Sunday, 20 October 2013

Spring Fever

Unfortunately, this year spring brings with it the reality of hay fever, but this doesn't mean the garden is any less beautiful.
In fact it can be argued that the late winter and sudden summer have made it even more spectacular. The garden paths, normally covered with a hearty layer of mulch and leaf matter are instead hidden beneath a carpet of pink weeds and nasturtiums.

The cabbage moths are out in force, outnumbering the Monarchs 100 to 1 (and proving far more possible to catch in camera).

Over near the pomegranate, Igliot and his friend survey the extent of their restaurant, choosing where in the smorgasbord to start in this sitting. From the kitchen window Mum is scowling and complaining about the subsequent depletion of worms in her compost pile. However Igliot has proven to be made of sterner stuff and won't be swayed.

In the morning sun the frogs have taken to sunning themselves on the bank of their pond, always remembering to keep a wary eye out for intruding cats or camera-wielding humans.
They've made the most of the warming weather, filling the pond with a swarm of minute tadpoles that, with hope, will eventually take over the garden and like the birds, terrorise the cats into believing they are the second class citizens on this patch of earth.

It is just hoped that these frogs and frog-lets do not become target practice for the butcher birds who have also taken to procreating in the area. Their fledgeling is fully fledged but still voices demands for food, filling the air with its pitiful cry. I feel for the parents!

This frog was looking particularly smug having secreted himself in an elk horn out of reach of both the cats and humans of the house.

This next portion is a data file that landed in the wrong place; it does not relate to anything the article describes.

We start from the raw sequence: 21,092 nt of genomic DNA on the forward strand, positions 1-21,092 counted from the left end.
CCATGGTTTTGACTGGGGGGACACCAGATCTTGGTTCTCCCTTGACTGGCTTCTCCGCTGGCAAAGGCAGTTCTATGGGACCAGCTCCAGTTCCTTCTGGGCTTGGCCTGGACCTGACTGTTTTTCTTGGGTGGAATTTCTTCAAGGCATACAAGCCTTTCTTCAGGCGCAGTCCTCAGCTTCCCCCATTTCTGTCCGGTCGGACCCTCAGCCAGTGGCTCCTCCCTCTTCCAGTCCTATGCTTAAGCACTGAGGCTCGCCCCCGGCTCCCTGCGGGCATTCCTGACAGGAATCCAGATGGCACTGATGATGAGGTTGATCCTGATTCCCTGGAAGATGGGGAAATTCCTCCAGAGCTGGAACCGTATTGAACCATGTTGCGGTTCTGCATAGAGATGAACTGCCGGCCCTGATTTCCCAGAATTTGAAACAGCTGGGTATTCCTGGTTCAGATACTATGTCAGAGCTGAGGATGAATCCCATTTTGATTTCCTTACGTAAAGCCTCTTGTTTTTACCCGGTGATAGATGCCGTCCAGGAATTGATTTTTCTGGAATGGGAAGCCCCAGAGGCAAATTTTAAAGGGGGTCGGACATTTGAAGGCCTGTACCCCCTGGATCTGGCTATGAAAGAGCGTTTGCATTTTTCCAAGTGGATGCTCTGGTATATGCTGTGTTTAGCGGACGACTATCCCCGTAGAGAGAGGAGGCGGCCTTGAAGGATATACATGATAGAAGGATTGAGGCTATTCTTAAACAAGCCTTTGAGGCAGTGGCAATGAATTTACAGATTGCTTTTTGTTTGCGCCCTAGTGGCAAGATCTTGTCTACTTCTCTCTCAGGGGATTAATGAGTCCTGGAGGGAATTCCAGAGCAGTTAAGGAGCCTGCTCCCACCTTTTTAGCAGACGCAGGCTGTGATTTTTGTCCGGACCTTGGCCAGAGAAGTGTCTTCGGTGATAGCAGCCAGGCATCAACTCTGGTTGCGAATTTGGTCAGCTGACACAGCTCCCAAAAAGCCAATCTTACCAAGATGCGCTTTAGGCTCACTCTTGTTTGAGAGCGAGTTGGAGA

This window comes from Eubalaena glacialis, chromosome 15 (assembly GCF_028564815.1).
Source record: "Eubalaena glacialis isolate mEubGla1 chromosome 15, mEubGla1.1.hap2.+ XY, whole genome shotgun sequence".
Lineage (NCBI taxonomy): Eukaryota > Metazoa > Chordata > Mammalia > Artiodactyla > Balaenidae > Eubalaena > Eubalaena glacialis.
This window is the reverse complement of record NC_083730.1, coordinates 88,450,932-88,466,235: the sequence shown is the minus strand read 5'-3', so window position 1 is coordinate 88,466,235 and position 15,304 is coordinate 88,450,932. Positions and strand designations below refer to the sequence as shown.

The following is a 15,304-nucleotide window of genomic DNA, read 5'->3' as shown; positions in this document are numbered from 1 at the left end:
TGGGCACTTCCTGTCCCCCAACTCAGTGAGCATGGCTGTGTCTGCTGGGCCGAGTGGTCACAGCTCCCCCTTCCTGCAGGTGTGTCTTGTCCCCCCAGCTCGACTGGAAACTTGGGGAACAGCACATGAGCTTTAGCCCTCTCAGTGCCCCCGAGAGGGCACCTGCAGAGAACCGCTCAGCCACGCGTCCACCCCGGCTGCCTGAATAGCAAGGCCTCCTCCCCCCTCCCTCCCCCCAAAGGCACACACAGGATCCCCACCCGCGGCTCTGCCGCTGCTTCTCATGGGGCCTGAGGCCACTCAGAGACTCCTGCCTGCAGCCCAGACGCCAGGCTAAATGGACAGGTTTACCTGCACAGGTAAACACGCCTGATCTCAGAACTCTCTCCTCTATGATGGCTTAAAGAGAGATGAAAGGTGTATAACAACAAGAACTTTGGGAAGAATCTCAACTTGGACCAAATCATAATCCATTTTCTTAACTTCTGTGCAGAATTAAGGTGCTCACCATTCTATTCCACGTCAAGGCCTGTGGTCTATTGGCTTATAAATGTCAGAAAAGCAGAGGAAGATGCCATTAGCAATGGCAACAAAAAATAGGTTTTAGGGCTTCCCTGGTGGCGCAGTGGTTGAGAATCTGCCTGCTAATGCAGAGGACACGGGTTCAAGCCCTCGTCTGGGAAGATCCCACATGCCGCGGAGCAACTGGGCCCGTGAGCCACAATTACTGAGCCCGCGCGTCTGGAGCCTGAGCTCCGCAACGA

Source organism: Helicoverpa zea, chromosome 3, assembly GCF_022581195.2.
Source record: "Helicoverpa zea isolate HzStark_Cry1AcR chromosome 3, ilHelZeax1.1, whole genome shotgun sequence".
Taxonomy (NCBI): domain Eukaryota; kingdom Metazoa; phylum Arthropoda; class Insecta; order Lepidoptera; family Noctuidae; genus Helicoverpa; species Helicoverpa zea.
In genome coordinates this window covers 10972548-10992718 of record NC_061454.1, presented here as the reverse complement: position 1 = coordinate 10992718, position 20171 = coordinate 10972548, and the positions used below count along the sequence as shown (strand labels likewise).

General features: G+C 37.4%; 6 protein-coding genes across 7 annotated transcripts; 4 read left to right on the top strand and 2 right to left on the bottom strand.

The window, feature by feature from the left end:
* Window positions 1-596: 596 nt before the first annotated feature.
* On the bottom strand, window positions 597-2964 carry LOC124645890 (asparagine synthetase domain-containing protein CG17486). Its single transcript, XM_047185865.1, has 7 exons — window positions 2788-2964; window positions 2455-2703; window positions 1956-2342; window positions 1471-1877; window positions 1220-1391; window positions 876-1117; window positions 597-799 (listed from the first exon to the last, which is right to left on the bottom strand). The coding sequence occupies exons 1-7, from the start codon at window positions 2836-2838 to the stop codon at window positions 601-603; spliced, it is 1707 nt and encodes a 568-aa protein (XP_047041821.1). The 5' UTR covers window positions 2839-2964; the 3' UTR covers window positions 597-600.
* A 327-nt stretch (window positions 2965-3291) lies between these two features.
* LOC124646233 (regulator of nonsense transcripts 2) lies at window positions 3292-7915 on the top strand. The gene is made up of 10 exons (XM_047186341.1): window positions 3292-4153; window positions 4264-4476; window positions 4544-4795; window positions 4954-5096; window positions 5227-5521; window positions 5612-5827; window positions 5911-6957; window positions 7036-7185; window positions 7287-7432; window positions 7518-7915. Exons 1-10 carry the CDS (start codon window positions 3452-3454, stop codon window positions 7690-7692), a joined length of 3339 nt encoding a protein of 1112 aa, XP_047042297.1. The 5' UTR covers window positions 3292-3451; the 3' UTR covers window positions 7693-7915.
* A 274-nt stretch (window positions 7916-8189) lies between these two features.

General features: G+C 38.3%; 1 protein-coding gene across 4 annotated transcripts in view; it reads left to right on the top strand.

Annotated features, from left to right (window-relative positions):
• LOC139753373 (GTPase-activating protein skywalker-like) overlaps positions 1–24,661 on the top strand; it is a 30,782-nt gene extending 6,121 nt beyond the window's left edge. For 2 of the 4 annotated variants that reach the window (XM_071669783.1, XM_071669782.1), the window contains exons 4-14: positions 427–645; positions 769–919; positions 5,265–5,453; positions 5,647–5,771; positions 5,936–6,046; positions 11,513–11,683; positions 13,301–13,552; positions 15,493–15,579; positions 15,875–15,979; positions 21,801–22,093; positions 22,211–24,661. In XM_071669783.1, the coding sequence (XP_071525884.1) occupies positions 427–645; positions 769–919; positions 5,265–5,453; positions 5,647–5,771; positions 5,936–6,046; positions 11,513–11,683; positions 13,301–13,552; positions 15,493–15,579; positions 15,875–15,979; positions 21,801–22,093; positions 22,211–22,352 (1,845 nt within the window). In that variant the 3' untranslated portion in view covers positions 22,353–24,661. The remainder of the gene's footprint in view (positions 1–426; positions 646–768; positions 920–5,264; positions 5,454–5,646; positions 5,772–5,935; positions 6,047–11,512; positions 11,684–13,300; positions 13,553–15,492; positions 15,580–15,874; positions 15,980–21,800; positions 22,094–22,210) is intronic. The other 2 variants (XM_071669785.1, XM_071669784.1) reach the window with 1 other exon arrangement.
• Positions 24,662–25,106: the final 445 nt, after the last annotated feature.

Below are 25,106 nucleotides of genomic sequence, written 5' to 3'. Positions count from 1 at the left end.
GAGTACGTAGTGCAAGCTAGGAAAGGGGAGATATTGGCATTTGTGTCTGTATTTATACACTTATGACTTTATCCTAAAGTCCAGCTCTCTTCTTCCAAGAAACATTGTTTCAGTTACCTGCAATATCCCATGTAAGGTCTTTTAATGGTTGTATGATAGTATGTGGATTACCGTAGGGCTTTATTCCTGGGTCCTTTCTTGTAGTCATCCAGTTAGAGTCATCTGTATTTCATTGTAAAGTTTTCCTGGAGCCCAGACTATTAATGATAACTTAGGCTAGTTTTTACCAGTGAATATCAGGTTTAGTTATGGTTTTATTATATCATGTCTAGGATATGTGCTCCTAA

At the front of the house the bed of roses is in full bloom. Along the fence line Crepescule cascades in a mass of pale apricot blossoms while further along Guinee vies for attention, its long tendrils climbing skywards whilst encased in its annual show of dark red blooms.

Unable to compete but just as exquisite are such little old fashioned tea roses as this:

However none of the roses can hold a candle to the flame-like flowers of the protea. Although nestled in a corner of the garden, these tumbling tongues are impossible to miss, each flower extending out and up, reminiscent of an antique lamp, lighting up this patch of garden.


In another part of the garden the lilies are in bloom...

while the aquilegia's buds still require shielding from the snails and caterpillars so that they too have the opportunity to flaunt their coloured variety.

The pink and gray galahs' hollowed trunk in the nearby park has become inhabited by a swarm of bees eager to be within reach of our garden of plenty.

In the vegie garden the broccoli is seeding, in competition with the parsley and the silverbeet while the broad beans have rocketed skywards, all 'protected' by the cat, too busy luxuriating in the combination of shade and cool damp dirt under foot. After all, it is such effort to watch the vegetables grow.

But first, to cure the hay fever...

Sunday, 13 October 2013

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